In my book, the boys (Jeff and Ben) go from point A to point B and fight soldiers and the bad guy and escape a nuclear bomb and all sorts of good stuff. Thrilling, right?
In order for any action sequence to really mean something, there has to be a reason at the end of it that drives the hero forward. In screenwriting they call this a TICKING CLOCK. Dan Brown does this well for adult fiction, and I didn't in mine.
A ticking clock can be one of several things (as examples):
- Exactly that - a ticking clock. The hero has 24 hours to figure everything out, explode the bomb in a safe location, and return home to her dying puppy in time to watch CSI.
- A chase - although having a chase with a point is even stronger. This kinda falls into the "Will they make it" type of suspense, and includes races, saving people before they die, that kinda thing.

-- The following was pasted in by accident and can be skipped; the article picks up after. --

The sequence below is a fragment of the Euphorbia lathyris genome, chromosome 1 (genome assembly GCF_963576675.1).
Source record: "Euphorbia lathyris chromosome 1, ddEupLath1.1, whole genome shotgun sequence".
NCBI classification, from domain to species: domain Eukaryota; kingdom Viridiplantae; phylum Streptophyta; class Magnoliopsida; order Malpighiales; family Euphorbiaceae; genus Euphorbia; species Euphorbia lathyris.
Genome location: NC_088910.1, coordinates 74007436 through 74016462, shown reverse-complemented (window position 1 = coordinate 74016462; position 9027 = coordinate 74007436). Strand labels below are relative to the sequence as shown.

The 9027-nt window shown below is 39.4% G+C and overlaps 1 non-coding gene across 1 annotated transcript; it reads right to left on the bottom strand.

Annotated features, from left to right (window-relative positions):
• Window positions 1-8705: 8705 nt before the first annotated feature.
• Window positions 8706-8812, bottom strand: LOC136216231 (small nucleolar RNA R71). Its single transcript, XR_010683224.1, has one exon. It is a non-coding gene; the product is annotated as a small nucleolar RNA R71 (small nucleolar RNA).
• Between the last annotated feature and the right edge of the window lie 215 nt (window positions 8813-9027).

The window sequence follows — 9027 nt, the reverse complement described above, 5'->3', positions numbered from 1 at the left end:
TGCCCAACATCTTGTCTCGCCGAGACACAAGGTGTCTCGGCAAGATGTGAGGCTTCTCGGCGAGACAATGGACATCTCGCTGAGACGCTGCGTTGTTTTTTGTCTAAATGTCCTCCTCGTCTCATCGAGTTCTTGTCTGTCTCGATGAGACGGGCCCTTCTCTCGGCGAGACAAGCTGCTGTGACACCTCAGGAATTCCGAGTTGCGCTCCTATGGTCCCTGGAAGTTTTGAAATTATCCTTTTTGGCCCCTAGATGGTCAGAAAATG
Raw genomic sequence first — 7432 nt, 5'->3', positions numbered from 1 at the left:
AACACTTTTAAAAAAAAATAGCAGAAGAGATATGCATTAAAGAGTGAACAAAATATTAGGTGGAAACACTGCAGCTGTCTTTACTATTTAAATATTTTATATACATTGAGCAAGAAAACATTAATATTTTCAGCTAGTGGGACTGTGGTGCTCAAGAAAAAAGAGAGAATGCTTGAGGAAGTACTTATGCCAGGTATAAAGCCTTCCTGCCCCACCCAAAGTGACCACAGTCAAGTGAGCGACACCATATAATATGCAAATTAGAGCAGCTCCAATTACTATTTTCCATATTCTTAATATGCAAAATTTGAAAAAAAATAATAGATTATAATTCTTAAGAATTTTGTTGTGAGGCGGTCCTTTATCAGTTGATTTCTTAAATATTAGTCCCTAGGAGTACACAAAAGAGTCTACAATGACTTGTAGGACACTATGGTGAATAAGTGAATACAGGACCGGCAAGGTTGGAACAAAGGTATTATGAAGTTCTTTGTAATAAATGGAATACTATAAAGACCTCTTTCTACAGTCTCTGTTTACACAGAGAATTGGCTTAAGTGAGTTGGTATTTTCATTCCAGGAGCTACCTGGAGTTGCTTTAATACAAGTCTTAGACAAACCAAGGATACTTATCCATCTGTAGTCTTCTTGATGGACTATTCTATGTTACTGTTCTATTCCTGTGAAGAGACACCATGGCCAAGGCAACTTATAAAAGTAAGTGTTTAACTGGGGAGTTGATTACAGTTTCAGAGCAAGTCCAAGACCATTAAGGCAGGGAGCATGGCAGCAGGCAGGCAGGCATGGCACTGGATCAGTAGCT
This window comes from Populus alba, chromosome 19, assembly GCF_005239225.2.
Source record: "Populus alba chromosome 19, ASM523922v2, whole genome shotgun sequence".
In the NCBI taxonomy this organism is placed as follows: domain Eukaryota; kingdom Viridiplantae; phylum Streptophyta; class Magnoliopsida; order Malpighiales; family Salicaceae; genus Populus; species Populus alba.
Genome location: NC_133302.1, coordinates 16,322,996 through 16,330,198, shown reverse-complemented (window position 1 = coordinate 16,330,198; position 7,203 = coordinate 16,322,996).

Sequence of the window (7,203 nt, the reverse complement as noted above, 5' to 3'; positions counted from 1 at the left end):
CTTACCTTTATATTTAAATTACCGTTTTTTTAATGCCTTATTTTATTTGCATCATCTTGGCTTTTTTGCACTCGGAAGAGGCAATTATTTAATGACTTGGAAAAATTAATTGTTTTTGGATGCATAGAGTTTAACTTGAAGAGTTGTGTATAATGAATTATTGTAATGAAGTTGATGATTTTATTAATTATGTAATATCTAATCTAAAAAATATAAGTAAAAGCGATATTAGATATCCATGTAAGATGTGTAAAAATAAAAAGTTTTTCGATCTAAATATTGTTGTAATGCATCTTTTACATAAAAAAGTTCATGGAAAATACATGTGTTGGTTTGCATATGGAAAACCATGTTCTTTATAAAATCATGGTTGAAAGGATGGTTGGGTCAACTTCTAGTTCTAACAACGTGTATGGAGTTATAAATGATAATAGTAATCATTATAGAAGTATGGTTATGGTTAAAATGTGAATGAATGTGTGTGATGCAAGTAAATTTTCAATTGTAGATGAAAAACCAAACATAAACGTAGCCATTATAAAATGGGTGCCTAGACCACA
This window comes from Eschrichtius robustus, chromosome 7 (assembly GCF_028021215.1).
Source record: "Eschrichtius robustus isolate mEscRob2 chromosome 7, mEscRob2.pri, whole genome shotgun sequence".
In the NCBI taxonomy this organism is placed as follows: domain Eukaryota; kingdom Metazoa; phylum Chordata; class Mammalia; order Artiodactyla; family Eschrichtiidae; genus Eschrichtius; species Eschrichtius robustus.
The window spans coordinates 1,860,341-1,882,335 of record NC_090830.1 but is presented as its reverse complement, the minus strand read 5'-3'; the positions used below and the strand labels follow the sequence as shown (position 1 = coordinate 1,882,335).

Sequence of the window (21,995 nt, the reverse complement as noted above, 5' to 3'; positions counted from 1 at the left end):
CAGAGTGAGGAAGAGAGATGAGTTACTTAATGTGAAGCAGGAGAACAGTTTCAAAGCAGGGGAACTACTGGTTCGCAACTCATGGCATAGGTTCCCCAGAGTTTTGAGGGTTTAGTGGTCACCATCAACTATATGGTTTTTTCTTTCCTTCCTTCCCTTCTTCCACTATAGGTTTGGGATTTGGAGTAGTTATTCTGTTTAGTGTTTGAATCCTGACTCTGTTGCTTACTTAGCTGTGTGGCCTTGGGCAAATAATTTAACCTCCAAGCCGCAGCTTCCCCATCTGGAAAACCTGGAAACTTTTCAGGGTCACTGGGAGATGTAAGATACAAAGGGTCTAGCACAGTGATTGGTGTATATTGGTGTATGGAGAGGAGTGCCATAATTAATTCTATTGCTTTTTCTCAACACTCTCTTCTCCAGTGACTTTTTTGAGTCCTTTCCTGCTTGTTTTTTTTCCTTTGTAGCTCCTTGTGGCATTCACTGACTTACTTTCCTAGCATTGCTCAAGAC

- The "Reader knows something the hero doesn't". Alfred Hitchcock once said (and I'm paraphrasing here) that if you show a man walking into a room and a bomb goes off the audience gets a few seconds of shock, but nothing more. If you SHOW the bomb to the audience BEFORE the man walks in, and then show the fish-wire on the door knob that he's slowly turning and someone is running to stop him from entering before he goes in because the someone knows there's a bomb inside-....you're waiting to hear how it turns out, right?
Page turners. It's not enough to throw action at middle graders - they have to know what's at stake, and be reminded of it constantly so that they feel they're in the thick of it, holding their breath right along with the hero.
And now, if you'll excuse me, I have to go ratchet up the suspense in my book, like four or five times.